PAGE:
Chapitre 11. Configuring automated unlocking of encrypted volumes using policy-based decryption

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Policy-Based Decryption (PBD) is a collection of technologies that enable unlocking encrypted root and secondary volumes of hard drives on physical and virtual machines. PBD uses a variety of unlocking methods, such as user passwords, a Trusted Platform Module (TPM) device, a PKCS #11 device connected to a system, for example, a smart card, or a special network server.

PBD allows combining different unlocking methods into a policy, which makes it possible to unlock the same volume in different ways. The current implementation of the PBD in RHEL consists of the Clevis framework and plug-ins called pins. Each pin provides a separate unlocking capability. Currently, the following pins are available:

  • tang - allows unlocking volumes using a network server
  • tpm2 - allows unlocking volumes using a TPM2 policy
  • sss - allows deploying high-availability systems using the Shamir’s Secret Sharing (SSS) cryptographic scheme

11.1. Network-bound disk encryption

The Network Bound Disc Encryption (NBDE) is a subcategory of Policy-Based Decryption (PBD) that allows binding encrypted volumes to a special network server. The current implementation of the NBDE includes a Clevis pin for the Tang server and the Tang server itself.

In RHEL, NBDE is implemented through the following components and technologies:

Figure 11.1. NBDE scheme when using a LUKS1-encrypted volume. The luksmeta package is not used for LUKS2 volumes.

RHEL Security Guide 453350 0717 ECE NBDE

Tang is a server for binding data to network presence. It makes a system containing your data available when the system is bound to a certain secure network. Tang is stateless and does not require TLS or authentication. Unlike escrow-based solutions, where the server stores all encryption keys and has knowledge of every key ever used, Tang never interacts with any client keys, so it never gains any identifying information from the client.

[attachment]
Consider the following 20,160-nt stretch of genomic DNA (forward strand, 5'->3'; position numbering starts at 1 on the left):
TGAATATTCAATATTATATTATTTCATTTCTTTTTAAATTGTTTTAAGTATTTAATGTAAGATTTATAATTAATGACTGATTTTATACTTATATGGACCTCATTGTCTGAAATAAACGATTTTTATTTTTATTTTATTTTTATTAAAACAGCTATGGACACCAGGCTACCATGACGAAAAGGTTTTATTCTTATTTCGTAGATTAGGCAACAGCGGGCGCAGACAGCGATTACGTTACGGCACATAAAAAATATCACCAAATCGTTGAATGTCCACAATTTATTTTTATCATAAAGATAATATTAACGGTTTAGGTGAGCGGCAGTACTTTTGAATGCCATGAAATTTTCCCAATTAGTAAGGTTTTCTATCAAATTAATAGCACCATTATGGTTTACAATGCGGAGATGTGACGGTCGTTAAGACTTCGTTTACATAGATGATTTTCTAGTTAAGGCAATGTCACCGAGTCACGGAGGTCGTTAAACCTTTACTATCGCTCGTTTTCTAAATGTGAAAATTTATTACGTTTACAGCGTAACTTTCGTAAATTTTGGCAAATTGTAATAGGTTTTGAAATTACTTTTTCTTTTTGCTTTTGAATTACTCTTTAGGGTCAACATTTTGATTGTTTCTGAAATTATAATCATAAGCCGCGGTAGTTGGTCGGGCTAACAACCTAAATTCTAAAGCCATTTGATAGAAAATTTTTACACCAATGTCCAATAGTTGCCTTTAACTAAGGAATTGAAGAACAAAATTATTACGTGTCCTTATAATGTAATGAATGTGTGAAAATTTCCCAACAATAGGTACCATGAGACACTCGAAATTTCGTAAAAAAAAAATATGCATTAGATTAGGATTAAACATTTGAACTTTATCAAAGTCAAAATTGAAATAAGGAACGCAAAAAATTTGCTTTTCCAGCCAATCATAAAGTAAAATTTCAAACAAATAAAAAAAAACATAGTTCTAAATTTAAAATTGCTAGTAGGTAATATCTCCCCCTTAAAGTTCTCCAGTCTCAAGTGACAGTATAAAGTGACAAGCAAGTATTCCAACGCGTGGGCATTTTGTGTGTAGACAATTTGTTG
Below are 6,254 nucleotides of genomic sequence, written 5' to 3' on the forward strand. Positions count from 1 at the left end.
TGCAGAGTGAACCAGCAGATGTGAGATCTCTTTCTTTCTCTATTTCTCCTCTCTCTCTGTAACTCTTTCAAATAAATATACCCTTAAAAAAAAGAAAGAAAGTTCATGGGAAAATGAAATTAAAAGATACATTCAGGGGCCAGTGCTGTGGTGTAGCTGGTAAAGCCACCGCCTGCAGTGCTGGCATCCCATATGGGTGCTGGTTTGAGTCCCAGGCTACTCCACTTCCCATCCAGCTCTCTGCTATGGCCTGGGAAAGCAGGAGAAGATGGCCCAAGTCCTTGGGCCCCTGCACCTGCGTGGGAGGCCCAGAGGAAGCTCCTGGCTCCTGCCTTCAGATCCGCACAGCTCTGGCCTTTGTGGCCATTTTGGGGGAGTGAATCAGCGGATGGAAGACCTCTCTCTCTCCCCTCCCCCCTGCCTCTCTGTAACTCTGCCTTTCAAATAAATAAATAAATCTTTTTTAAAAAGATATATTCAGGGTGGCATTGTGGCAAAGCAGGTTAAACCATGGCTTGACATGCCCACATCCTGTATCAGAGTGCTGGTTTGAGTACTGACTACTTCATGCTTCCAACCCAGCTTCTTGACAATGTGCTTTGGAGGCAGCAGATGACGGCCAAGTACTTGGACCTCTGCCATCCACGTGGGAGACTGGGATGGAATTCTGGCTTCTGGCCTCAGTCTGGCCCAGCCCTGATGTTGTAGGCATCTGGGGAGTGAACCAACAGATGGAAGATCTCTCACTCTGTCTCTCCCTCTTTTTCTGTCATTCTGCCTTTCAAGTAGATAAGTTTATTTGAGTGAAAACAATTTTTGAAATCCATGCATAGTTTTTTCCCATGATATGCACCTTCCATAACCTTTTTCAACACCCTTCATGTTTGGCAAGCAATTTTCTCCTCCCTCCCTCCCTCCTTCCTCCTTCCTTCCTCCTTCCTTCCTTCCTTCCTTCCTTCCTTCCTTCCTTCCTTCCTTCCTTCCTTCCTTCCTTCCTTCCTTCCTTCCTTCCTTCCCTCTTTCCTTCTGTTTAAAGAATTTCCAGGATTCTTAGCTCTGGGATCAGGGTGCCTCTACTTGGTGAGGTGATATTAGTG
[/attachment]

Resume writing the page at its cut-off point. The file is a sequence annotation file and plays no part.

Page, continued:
Clevis is a pluggable framework for automated decryption. In NBDE, Clevis provides automated unlocking of LUKS volumes. The clevis package provides the client side of the feature.

A Clevis pin is a plug-in into the Clevis framework. One of such pins is a plug-in that implements interactions with the NBDE server — Tang.

Clevis and Tang are generic client and server components that provide network-bound encryption. In RHEL, they are used in conjunction with LUKS to encrypt and decrypt root and non-root storage volumes to accomplish Network-Bound Disk Encryption.

Both client- and server-side components use the José library to perform encryption and decryption operations.

When you begin provisioning NBDE, the Clevis pin for Tang server gets a list of the Tang server’s advertised asymmetric keys. Alternatively, since the keys are asymmetric, a list of Tang’s public keys can be distributed out of band so that clients can operate without access to the Tang server. This mode is called offline provisioning.

The Clevis pin for Tang uses one of the public keys to generate a unique, cryptographically-strong encryption key. Once the data is encrypted using this key, the key is discarded. The Clevis client should store the state produced by this provisioning operation in a convenient location. This process of encrypting data is the provisioning step.

The LUKS version 2 (LUKS2) is the default disk-encryption format in RHEL, hence, the provisioning state for NBDE is stored as a token in a LUKS2 header. The leveraging of provisioning state for NBDE by the luksmeta package is used only for volumes encrypted with LUKS1.

The Clevis pin for Tang supports both LUKS1 and LUKS2 without specification need. Clevis can encrypt plain-text files but you have to use the cryptsetup tool for encrypting block devices. See the Encrypting block devices using LUKS for more information.

When the client is ready to access its data, it loads the metadata produced in the provisioning step and it responds to recover the encryption key. This process is the recovery step.

In NBDE, Clevis binds a LUKS volume using a pin so that it can be automatically unlocked. After successful completion of the binding process, the disk can be unlocked using the provided Dracut unlocker.


If the kdump kernel crash dumping mechanism is set to save the content of the system memory to a LUKS-encrypted device, you are prompted for entering a password during the second kernel boot.

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